Ten seconds of joy
Abrahams kept his promise to Liddell. Having dug his starting holes (there were no blocks in those days) with typical precision, he executed a perfect start in his lucky lane four. The watching Scotsman claimed, “Abrahams never started better in his life and neither Scholz nor Paddock ever headed him.”
At halfway, Abrahams sensed he would win. “I had the supreme feeling of running just a tiny bit faster than the others and, gradually, centimetre by centimetre, drawing away. It was a glorious feeling,” he later recalled.
Abrahams dipped for the tape, just as he had been taught by Mussabini, timing his swoop to perfection. A photograph captured the moment his grimace turned to joy, “thrusting chin and gritted teeth a record of concentrated, dynamic energy,” as one reporter put it.
Ambition of a lifetime
He was Olympic champion – and he had equalled the Olympic record yet again. His time was rounded up to 10.6, even though a one-hundredth-second timer showed 10.52.
“What a pity you’re not American,” said Paddock as he laughed and congratulated his conqueror. “With our training you would certainly have broken the record.” Abrahams could afford to let that provocative comment go.
Surrounded by photographers, he realised he had achieved the “ambition of a lifetime”. He was Britain’s first Olympic 100m
champion and Europe’s first as well.
We will never know if Sam Mussabini stayed outside the stadium and punched a hole in his hat when he saw the Union Jack raised, as the film would have us believe. It seems more likely that Mussabini, cold-shouldered by the GB management team owing to his professional status, simply bought a ticket to watch the action.
We do know that Liddell was almost as delighted for Abrahams as Mussabini. And as Chariots showed, he would taste his own moment of gold medal glory in the 400m a few days later. This
time Abrahams was the thrilled observer.
“I paid my 10 shillings to have a seat near the finish and from the crack of the pistol he ran like a man inspired,” said Abrahams afterwards.
Behind the screens
But what was the real dynamic between the two men who made Chariots such a winner, beyond respect and admiration? In reality, they never did go head to head with each other over 100m, or even over 100 yards for that matter.
When they had the chance, at the 1923 AAA Championships at Stamford Bridge, Abrahams ducked it. He claimed that he was suffering from a sore throat. Yet miraculously he recovered in time to launch himself for a British record 23ft 8in in the long jump later that day. So why was Abrahams so scared of Liddell?
A powerful rival
Because the pair had raced over a longer distance the previous day – and Liddell had destroyed him. Abrahams readily admitted as much: “I realised his power to the full when I had a back view of him in the semi-final of the 220 yards. I ran against him, was well and truly beaten up and did not reach the final.”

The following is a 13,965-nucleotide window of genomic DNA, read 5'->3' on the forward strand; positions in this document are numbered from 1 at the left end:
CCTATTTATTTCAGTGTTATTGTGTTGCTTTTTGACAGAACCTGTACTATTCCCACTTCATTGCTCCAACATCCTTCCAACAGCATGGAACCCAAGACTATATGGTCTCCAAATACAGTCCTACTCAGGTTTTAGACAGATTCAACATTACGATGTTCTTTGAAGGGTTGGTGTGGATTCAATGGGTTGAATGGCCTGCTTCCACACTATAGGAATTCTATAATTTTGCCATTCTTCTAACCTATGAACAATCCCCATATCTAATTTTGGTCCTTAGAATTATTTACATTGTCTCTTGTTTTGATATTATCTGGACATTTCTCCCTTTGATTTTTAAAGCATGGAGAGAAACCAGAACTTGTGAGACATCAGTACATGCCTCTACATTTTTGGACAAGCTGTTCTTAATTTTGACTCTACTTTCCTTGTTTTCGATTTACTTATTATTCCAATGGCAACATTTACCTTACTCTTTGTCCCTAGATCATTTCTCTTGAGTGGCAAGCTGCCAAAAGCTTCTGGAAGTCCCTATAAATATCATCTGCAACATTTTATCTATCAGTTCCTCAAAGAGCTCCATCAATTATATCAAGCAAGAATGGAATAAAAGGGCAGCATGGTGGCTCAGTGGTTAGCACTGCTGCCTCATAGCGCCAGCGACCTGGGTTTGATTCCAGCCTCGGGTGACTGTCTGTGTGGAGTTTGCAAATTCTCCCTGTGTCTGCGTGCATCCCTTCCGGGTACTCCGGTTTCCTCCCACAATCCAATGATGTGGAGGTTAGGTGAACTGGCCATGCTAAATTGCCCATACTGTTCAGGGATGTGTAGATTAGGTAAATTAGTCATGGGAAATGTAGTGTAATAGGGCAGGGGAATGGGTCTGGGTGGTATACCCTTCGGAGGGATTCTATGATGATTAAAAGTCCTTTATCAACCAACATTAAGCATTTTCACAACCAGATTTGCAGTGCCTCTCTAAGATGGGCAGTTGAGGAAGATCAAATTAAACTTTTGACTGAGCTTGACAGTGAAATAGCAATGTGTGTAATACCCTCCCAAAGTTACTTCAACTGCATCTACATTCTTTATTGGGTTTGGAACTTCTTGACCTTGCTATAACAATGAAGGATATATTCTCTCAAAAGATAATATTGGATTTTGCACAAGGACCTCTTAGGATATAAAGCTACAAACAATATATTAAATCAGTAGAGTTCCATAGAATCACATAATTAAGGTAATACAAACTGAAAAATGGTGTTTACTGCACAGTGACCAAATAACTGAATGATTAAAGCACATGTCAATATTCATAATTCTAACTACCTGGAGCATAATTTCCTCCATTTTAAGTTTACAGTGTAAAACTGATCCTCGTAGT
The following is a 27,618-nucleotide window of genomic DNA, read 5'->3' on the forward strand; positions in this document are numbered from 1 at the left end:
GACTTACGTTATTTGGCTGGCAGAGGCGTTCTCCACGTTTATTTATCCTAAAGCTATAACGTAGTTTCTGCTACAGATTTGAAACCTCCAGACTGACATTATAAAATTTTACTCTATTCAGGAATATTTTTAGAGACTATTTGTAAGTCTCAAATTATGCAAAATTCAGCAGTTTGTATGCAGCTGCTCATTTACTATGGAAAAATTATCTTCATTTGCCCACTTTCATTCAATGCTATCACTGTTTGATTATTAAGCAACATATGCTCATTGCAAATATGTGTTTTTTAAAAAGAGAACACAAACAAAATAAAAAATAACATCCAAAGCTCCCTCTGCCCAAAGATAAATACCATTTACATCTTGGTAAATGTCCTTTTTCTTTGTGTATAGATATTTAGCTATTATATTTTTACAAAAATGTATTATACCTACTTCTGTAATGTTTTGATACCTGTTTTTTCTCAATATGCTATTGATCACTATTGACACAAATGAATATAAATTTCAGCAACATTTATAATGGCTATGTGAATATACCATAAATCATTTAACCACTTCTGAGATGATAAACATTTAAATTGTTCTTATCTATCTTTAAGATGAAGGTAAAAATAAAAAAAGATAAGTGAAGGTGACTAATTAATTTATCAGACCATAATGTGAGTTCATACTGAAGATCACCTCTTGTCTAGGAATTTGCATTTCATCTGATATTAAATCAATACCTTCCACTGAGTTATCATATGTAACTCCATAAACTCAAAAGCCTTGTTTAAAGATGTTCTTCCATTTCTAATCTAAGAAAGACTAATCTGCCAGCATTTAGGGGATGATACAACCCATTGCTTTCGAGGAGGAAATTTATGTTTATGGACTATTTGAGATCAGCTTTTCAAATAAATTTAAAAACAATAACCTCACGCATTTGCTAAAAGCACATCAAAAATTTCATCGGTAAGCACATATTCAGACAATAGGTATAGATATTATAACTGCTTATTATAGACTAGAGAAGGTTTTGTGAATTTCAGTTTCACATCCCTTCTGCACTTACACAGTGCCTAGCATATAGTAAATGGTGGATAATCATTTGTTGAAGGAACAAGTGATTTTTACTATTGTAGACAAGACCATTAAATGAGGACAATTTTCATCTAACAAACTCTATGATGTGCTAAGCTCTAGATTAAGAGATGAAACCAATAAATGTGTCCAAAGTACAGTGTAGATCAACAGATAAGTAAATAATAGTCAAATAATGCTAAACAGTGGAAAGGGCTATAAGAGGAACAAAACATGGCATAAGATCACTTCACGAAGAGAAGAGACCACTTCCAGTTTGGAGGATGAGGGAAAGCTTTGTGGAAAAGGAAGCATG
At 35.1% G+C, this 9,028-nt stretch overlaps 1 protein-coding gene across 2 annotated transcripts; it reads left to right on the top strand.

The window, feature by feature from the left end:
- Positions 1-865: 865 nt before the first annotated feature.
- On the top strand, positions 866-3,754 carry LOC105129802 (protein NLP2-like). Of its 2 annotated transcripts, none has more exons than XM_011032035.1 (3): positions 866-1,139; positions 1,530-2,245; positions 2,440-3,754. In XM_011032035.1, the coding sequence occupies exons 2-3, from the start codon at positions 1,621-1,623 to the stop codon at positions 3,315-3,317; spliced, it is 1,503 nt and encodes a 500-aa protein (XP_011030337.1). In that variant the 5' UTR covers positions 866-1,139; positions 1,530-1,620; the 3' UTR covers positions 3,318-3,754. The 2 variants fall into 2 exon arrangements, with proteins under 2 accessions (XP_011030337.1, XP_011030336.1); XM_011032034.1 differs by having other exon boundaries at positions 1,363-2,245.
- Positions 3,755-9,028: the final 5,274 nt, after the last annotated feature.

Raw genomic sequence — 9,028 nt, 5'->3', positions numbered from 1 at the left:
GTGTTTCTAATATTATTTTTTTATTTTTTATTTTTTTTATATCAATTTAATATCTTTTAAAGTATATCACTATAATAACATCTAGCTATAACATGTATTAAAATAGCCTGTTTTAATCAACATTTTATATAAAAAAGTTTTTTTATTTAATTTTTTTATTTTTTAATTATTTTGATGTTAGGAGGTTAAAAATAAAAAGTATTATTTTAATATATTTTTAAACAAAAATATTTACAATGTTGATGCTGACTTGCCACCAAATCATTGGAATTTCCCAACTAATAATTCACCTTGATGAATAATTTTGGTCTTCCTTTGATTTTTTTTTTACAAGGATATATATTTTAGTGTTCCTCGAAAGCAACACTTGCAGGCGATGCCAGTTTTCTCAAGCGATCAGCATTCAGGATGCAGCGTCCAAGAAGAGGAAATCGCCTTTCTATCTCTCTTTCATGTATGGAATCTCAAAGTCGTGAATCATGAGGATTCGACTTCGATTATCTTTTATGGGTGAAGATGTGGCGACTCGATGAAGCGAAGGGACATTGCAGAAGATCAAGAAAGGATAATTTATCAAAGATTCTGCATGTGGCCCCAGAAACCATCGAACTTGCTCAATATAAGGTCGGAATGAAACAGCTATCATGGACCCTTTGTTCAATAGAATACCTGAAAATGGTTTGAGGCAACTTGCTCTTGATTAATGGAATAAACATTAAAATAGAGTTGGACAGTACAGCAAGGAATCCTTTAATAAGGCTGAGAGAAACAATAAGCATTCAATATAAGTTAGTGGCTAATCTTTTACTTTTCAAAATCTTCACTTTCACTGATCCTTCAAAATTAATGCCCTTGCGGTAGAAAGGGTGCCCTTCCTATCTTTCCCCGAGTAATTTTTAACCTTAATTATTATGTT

Chariots producer Lord (David) Puttnam is happy to explain why he rewrote history to have them meet over 100m: “The contrast between the 100m and 400m, the distance to which Liddell switched in order to win his Olympic gold, was much cleaner and more dramatic than if we had stuck to the reality of their races over 200m – and had subsequently seen Liddell move up to the 400m.”
The film was right to show that Liddell’s emergence and Abrahams’ defeat in their domestic showdown led to Abrahams having a crisis of confidence, though. However there’s some more poetic licence on-screen when an opera singer called Sybil Gordon scolds Abrahams for his weakness.
“If I can’t win, I won’t run,” he says childishly. “If you don’t run you can’t win,” she hits back. An opera singer called Sybil was indeed the love of Abrahams’ life, but she arrived on the scene some 10 years later.
And Sybil Evers, who became his wife in 1936, was a far gentler and more patient person than his rather steely romantic interest in the film. In reality, Christina McLeod Innes was Abrahams’ serious girlfriend at Cambridge University.
“We knew Harold had a girlfriend at university, though I didn’t know her name,” admits Puttnam. “But we brought Sybil forward in time because she seemed such an exotic character that it was irresistible.”
So was the notion of Abrahams paying Mussabini to coach him while still at Cambridge. In fact, they didn’t team up until the autumn of 1923, by which time Abrahams had left university. But screenplay writer Colin Welland wanted a device to illustrate the snobbery and prejudice of Cambridge, and Abrahams’ fictitious early recruitment of Mussabini seemed ideal – even though in real life Mussabini came from a more distinguished family than Abrahams.
“We took all sorts of liberties,” admits the film’s director, Hugh Hudson. “But it was a film.”
Those close to Abrahams believe he would have been most annoyed at being given credit for running round Trinity College’s Great Court before the Big Clock struck 12. This feat was in fact achieved by his great friend David Exeter, Lord Burghley, a few years later.
But overall Abrahams would have been delighted with the purity of sporting spirit recaptured by Chariots and the acclaim it received. “I think he would have been pretty pleased with the Oscar,” says Puttnam. “Harold liked prizes.”
On the next page: Discover how Abraham's scientific approach to training helped him take gold - and the athletes he helped mentor to greatness.